- This is where Marvel really twists in the knife though! When everyone gets excited about potentially saving humanity, Vision turns dark. In reality, he has been luring people to his hideout in order to feed his zombie bride – Wanda. She is too strong and her zombie-condition can’t be cured, so he instead contained her and fed her, even holding T’Challa hostage.
- I did not expect to get another appearance of Chadwick as T’Challa, but my heart sang again. This wasn’t nearly as happy as the last episode he was in, but yeah, I’ll take what I can get.
- Ultimately, Vision can’t betray everyone he knows, while he also can’t let go of Wanda. He opts to destroy himself and give up the mind stone to the others, rather than leave her or kill her himself.
- A Hulk vs. zombie Scarlet Witch fight ensues, while Peter, Scott’s head and T’Challa are the only ones making it off the base with the mind stone. Thankfully, Wakanda’s shields were strong enough to not have them fall pray to the zombie apocalypse. So, technically, there is still hope that they can fabricate a cure, if only it wasn’t for the small little detail everyone forgot – Thanos arrival.
- The episode ends with an image of a zombie Thanos, who is wearing an infinity gauntlet with a full set of stones. To me, that means he defeated the remaining people in Wakanda and got the mind stone. I’m assuming his plans for the use of the gauntlet changed with his turn to a zombie, but I don’t know. I could speculate and form a dozen theories, but that’s the frustrating thing with these episodes sometimes. The end could mean basically anything and everything.
What did I learn from this episode? I still remember this thing going around TikTok or Twitter, where someone said that heroes would always sacrifice their love in order to save the world, whereas villains would burn down everything rather than let you go. Well, I think the What If … multiverse proves that our heroes are definitely willing to let it all go to hell for their loved ones. Just some more food for thought, because as the watcher said, all these stories (most of which often turn to a form of horror) started with love and hope/Hope.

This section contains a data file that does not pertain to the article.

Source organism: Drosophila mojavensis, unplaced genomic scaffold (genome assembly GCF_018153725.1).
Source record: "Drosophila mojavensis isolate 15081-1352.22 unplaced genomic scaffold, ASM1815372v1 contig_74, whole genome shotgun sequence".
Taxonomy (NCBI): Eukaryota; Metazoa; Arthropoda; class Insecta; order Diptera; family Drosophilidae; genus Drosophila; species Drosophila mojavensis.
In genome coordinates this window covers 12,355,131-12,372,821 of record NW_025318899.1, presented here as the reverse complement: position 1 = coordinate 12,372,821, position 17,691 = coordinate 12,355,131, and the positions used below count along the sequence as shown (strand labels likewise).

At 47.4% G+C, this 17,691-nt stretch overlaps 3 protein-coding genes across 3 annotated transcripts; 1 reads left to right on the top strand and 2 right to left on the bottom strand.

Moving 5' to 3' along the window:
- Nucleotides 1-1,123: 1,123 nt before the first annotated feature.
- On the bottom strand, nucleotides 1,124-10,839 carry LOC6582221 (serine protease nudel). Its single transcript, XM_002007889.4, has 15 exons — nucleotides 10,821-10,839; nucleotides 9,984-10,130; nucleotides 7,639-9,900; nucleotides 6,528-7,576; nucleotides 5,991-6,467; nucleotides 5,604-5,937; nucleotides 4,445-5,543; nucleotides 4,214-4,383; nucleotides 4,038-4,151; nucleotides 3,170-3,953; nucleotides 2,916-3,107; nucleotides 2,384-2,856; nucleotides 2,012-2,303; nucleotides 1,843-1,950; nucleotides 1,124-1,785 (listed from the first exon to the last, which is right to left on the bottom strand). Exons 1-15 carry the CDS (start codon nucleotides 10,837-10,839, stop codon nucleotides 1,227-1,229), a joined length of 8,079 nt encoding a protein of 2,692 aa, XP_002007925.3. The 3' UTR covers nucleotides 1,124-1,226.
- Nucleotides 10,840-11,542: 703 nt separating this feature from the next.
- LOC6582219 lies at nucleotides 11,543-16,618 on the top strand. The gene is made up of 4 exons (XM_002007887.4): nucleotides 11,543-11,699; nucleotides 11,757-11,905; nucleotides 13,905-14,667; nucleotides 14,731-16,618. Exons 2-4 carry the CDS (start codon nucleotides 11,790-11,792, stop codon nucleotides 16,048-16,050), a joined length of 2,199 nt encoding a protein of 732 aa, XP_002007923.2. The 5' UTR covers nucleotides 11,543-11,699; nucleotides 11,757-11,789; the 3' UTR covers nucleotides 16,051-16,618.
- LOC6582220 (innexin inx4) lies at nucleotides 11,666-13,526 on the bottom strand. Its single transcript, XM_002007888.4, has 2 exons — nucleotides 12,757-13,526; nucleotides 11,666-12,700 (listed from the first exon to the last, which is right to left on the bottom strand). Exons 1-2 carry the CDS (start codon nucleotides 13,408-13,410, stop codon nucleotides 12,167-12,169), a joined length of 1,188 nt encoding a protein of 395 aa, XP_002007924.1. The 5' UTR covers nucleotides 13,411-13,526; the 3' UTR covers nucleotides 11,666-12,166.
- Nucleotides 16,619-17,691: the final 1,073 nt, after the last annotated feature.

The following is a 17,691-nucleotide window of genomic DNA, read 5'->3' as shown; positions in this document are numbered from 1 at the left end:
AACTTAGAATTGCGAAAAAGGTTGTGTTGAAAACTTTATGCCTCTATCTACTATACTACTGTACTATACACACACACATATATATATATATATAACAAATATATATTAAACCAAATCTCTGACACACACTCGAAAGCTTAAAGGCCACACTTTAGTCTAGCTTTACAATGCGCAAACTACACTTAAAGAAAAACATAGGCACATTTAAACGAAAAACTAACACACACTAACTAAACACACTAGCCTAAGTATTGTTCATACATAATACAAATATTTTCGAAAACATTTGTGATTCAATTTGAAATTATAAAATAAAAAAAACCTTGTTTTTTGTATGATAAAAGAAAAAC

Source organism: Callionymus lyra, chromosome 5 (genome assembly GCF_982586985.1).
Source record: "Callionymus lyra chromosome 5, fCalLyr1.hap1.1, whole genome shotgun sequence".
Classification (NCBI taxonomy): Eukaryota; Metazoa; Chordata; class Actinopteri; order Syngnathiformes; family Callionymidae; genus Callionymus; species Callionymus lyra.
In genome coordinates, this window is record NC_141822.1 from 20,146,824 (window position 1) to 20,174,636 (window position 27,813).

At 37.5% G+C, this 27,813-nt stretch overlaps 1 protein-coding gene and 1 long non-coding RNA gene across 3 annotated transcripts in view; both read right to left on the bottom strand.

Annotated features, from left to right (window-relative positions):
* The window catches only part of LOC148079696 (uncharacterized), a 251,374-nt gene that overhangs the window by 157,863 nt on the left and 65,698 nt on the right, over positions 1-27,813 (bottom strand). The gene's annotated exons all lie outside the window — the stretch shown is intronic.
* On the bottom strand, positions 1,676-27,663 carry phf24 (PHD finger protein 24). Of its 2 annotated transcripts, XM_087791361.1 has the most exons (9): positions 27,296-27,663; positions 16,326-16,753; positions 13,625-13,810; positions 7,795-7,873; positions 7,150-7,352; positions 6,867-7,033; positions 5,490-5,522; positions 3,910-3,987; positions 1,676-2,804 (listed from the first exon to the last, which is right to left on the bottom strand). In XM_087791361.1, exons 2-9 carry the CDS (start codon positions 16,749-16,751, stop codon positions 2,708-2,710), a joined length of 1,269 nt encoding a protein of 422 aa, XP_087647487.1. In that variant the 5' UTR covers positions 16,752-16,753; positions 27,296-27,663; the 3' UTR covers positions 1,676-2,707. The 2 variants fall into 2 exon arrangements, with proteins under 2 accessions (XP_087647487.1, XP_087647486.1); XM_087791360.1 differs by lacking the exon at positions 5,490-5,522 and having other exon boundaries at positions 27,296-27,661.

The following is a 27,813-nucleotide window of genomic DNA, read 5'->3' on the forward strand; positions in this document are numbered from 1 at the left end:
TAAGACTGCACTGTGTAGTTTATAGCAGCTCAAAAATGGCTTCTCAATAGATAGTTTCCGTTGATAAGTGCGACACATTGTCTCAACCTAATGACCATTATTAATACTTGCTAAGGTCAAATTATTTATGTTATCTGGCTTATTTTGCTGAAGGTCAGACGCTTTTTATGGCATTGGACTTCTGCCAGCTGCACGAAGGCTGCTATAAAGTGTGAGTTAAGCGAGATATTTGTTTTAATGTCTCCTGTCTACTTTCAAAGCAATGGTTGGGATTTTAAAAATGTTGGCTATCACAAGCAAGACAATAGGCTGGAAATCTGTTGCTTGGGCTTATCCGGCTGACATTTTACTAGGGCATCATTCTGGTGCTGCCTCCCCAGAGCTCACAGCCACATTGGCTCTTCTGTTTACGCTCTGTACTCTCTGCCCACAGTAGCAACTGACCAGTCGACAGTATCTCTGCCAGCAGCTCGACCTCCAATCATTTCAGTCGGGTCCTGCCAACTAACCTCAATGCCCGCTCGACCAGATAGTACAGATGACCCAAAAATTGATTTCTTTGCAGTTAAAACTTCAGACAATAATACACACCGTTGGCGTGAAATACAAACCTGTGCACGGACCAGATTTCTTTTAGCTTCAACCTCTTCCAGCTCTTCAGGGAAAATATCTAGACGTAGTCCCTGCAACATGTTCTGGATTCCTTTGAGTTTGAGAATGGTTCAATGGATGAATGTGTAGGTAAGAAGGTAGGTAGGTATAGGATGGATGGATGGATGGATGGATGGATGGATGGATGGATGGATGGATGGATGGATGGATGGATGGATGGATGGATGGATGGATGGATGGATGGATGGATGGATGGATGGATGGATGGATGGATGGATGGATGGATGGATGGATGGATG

Something I appreciate a lot with these episodes is how they replicate certain shots from the bigger MCU in animation. It was especially notable with Captain Carter’s episode, but continued to be utilized throughout the season thus far. This time around, for example, we saw a corrupted Steve Rogers still use his shield and it looked marred by blood, just like it did when John Walker misused it in TFATWS. It’s very smart cinematography, because it easily creates a connection and possible emotional memory to something familiar, but in a very subtle way.
In general, this episode offered a lot of imagery hinting at the fate of characters in different realities. There was Peter with the cloak/cape and him being Spider Supreme in another universe. Then there was Bucky with the shield (“guess this is the end of the line”), stepping up as the new “Captain America” in this version. It’s the little things that often only last a couple seconds, but that can be meaningful to viewers (although Sam is my Captain. Sorry not sorry).
Ultimately, I liked the episode, but I’ve enjoyed others even more. Maybe I’m not the right audience for an anthology series like this, but we’ve made it to episode 5 (which I believe to be the halfway point of the season), so I’m going to keep going with these little reviews/recaps.
PREVIOUSLY: WHAT IF …
- Captain Carter Were the First Avenger?
- T’Challa Became a Star-Lord?
- The World Lost Its Mightiest Heroes?
- Doctor Strange Lost His Heart Instead of His Hands?